He said that the reality is that a higher risk weighting for Fannie and Freddie would disadvantage smaller banks because it would raise the cost of doing business and make them less competitive with the larger banks, some of which are members of FM Watch.

"It's ironic to me that on the one hand FM Watch says ignore Fannie's and Freddie's ties to the government but don't ignore the ties to government enjoyed by the banks that are members of our lobbying group," said McCarson. "They also argue for a higher risk weighting for Fannie and Freddie but don't include Federal Home Loan Banks in their argument. The FHLBs are owned by many of the banks that are members of FM Watch so it's sort of a disingenuous argument on their part."

Representatives from Freddie, on the other hand, are reserving comment.

"Until the regulators of banks propose a change, we would have nothing to add to this debate," said Douglas Robinson, director of media relations at Freddie Mac. "I think it is clear and correct to say that FM Watch has an opinion of Freddie Mac that is not favorable and their claims and reasoning should be framed within that context."

Rating agency views

The risk weighting applied could either be reached through the standardized approach or the IRB approach. The standardized approach assigns a risk weighting depending on the classification of an institution: sovereigns (0%), banks (20%) or corporates (50% for those rated triple-A and double-A).

On the other hand, a rating is reached through the IRB approach based on the expected probability of default and historical loss assumptions.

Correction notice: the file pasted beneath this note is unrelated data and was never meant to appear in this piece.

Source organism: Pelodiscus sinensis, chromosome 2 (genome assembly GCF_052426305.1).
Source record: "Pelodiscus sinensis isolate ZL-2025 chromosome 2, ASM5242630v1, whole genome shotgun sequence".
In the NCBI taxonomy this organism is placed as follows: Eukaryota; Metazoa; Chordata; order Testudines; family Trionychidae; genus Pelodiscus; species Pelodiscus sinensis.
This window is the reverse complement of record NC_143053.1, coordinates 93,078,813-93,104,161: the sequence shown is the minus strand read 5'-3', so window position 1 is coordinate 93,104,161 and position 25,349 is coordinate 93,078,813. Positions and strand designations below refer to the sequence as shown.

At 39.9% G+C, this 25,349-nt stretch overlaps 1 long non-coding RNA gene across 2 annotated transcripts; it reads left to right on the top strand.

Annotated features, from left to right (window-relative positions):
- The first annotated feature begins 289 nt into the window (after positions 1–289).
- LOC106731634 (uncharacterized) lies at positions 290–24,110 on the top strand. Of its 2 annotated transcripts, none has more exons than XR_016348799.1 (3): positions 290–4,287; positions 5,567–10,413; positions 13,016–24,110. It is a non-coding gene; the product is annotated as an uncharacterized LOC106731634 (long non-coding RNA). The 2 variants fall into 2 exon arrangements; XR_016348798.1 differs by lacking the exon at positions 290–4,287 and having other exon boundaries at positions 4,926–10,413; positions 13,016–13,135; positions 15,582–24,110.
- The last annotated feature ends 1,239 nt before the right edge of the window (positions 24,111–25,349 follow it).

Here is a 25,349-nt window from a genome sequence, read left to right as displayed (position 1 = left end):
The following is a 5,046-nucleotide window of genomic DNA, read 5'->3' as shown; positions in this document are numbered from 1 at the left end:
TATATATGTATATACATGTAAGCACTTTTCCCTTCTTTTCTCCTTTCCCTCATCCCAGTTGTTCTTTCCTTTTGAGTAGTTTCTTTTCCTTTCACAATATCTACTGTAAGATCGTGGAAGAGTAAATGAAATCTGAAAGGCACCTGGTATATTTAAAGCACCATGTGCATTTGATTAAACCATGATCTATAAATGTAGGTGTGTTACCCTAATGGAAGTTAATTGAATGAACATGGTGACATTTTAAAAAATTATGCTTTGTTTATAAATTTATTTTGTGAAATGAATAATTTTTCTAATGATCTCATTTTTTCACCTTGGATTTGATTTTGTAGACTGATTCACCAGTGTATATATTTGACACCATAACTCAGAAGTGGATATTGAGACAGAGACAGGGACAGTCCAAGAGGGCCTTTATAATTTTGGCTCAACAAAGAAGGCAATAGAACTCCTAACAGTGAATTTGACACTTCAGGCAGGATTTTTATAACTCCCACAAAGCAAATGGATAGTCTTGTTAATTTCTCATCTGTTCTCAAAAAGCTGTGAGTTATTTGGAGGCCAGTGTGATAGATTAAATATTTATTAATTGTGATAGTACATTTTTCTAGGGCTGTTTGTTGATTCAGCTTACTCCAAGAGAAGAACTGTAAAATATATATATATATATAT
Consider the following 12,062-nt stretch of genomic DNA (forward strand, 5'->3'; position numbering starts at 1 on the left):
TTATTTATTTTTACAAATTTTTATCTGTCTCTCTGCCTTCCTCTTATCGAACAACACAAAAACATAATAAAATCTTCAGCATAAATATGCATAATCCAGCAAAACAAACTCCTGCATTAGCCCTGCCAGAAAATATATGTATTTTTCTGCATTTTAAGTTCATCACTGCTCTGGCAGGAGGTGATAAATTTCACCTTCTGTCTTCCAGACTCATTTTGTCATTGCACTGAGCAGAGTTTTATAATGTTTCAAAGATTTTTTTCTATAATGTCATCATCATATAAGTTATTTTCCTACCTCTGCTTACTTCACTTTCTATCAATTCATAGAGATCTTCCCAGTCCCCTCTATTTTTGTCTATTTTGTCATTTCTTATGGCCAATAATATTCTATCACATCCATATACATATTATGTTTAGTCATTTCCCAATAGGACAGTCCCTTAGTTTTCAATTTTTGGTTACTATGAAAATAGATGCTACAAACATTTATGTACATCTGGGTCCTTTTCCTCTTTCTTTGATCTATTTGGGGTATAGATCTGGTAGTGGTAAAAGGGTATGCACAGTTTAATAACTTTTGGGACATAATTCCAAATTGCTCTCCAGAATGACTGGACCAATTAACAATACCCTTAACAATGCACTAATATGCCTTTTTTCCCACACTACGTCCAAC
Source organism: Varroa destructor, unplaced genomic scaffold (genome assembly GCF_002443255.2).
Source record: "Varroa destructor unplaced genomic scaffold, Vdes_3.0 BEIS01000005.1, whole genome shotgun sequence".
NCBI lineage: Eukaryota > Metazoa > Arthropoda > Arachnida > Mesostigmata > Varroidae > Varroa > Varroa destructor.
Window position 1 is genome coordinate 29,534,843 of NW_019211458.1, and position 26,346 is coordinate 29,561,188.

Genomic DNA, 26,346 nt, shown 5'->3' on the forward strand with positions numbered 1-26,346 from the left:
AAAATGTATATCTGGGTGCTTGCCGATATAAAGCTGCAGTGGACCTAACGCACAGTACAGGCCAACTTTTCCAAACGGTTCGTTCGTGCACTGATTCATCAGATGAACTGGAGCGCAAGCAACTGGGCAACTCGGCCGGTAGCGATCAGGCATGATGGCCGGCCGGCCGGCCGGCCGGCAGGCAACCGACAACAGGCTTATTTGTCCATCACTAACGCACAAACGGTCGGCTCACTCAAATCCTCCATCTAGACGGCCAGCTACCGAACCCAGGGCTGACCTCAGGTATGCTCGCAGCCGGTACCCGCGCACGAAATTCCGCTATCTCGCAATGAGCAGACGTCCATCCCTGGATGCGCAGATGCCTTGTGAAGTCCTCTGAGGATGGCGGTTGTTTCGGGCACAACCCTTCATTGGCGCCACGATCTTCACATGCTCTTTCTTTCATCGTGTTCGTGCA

Currently, the agencies are considered like local banks, thus carrying a 20% risk weighting. Rating agencies expect that under Basel II, Fannie/Freddie would be arriving at a risk weighting that is below 20% due to the low level of loss assumptions associated with them.

"We would hope that there would be some consistency between how an exposure will be treated under the internal ratings-based approach and the more basic standardized approach," said Jim Moss, managing director at Fitch. "The overriding issue with Basel is to bring comparability to economic capital and regulatory capital."

And if results are different between the two approaches, then "Basel has failed," said Moss.

Moss says that the likelihood, however, is that the agencies would end up with a risk weighting somewhere in between 20%, which they currently have, and 0% risk weighting as a compromise.

But those who are against the GSE are rallying behind FM Watch. Bert Ely, an institutions and monetary policy consultant at Ely & Co. Inc., believes that the GSEs should be privatized and as such "they should be treated in the same way a private corporation would be.

"Depending on what their financial strength and credit rating is, they would be given the same risk weight as any private corporation."

"The real problem is the market believes that if the agencies get into trouble the government and Congress would run to their rescue and that gets to the fundamental unfairness of it all," said Ely.